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By author Morgan Jassen on wieldsilver.com



2021-01-01 21:20

IBM Red Hat Kubernetes Research and Commentary

Sometimes in order to buy or sell into a company or project, and even to prepare for the possibility of buying into a company or project, one needs to research.

I want to know about Red Hat.

I start to do a little homework.

Just in the last year or two it seems Red Hat was bought (understood relatively peaceably) by IBM.

And even looking at the stock ticker, if I recall just some months ago Red Hat had its own ticker symbol, but not any more. Now it just has a parent company ticker symbol if I understand:

https://en.wikipedia.org/wiki/Red_Hat
NYSE: IBM https://www.nyse.com/quote/XNYS:IBM

Earlier this year I read "the Open Organization" (book by Whitehurst) and I really liked it. In fact I am trying to apply some of the principles to my life and to my current job (as allows)

But when I research Red Hat these days, it's not all just about Red Hat Linux OS. Which is what I thought of with the words "Red Hat"

I keep hearing like "OpenShift this..." and "...Kubernetes that", and "Containers this..."

I don't even know how to say "Kubernetes"!

In these contexts, I heard the slogan "Containers are linux".

Some questions I have are:
How does (do) OpenShift, Kubernetes, and Containers fit into or around Linux, or vice versa?

Enter: this podcast episode that I came across following red had folks on twitter:
---> https://twitter.com/joefern1/status/1194414884278198272
---> "PodCTL - Enterprise Kubernetes - Building a Cloud-native Kubernetes Platform" https://www.buzzsprout.com/110399/2053731-building-a-cloud-native-kubernetes-platform

Now at the 12 minute mark of the 38-minute-long podcast episode, I'm  already getting some answers. And it's great to hear voices of the actual people involved in the project. (Plus now I know how to say "Kubernetes"!)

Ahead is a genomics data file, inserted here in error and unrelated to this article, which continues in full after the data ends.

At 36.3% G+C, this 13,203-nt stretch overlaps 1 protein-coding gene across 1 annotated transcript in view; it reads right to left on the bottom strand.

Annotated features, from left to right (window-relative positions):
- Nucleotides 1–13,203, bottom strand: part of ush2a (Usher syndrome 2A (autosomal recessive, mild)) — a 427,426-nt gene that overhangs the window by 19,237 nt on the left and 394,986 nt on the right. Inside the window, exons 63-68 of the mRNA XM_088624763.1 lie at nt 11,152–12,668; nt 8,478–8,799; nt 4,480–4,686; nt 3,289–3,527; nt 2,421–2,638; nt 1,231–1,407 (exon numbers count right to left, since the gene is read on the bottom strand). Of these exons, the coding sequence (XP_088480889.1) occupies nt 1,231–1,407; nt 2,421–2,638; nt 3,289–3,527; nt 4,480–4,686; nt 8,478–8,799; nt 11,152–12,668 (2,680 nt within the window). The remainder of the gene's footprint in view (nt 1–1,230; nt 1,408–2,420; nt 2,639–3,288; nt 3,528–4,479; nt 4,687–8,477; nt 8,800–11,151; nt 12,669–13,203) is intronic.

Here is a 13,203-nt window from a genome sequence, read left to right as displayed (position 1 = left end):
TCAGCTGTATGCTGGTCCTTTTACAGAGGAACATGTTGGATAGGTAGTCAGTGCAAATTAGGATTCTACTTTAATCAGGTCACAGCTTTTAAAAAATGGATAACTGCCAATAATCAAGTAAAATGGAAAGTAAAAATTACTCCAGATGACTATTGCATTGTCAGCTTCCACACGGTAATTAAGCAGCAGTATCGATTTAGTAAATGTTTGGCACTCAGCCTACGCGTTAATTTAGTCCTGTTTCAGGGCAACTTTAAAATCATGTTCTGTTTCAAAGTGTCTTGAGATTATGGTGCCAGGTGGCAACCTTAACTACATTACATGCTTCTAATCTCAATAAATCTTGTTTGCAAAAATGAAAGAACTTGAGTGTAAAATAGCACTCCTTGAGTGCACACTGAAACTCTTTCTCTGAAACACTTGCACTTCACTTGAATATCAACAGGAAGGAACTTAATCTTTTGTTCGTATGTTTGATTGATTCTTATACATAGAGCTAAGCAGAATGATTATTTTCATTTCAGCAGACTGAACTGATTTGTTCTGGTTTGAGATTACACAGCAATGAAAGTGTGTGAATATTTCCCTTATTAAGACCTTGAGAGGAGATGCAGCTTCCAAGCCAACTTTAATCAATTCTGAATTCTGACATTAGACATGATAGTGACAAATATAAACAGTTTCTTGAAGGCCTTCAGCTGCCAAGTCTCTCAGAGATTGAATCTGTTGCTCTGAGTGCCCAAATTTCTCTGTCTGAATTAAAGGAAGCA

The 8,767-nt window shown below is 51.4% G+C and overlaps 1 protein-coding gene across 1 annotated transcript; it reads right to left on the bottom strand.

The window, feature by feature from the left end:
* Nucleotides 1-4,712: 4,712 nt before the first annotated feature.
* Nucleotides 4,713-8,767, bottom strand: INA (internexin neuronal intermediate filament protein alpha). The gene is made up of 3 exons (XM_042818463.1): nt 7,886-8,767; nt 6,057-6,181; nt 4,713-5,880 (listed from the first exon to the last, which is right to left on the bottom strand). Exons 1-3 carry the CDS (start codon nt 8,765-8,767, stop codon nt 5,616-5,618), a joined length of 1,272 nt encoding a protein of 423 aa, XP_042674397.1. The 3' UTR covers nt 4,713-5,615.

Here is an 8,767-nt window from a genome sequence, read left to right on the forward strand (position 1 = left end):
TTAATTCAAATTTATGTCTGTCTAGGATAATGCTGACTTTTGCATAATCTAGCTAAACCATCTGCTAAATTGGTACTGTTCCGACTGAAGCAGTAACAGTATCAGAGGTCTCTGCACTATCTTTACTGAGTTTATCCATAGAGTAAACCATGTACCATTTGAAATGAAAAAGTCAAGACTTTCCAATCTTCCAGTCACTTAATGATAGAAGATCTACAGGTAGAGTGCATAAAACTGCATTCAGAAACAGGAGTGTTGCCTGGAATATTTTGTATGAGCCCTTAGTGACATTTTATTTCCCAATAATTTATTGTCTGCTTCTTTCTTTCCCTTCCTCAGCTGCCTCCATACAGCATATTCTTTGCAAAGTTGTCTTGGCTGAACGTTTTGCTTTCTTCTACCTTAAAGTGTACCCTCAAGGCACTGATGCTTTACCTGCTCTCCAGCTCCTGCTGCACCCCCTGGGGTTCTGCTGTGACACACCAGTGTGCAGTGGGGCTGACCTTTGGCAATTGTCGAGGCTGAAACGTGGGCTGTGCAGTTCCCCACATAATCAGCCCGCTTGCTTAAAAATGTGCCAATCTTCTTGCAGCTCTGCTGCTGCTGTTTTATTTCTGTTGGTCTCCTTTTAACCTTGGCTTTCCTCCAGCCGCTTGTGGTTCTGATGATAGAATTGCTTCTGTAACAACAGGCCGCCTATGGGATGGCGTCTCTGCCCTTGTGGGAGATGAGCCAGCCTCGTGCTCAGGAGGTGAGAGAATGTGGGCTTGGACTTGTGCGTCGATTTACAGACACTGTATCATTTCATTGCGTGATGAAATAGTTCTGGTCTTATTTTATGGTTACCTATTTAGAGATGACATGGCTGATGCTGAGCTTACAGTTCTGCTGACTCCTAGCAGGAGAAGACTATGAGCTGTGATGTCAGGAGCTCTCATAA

I learned from the podcast guest that Kubernetes can be described as the kernel of kubernetes solutions, just as the linux kernel can be described as the kernel of the Linux Operating system. In other words, Kubernetes is the center of a Kubernetes-based solution, but in order to have a whole functioning Kubernetes-based solution, one also needs for example (but not necessarily, but also not limited to) these:
* A Linux installation to install the Kubernetes solution onto.
* Containers to link into Kubernetes or to be a part of the Kubernetes solution
* Other components to link the first components together, or to link into them, like logging.

Then later in the podcast I learned that if I heard right, once a kubernetes solution is up and running, then on top of that or as part of that, it may run instances of RHEL OS.

Amazing, I learned a lot just listening to 12 minutes of this podcast, and I'm energized to understand Red Hat, the company, and the projects this much more!

In conclusion, this has been research and commentary on IBM (formerly Red Hat) company and its projects.



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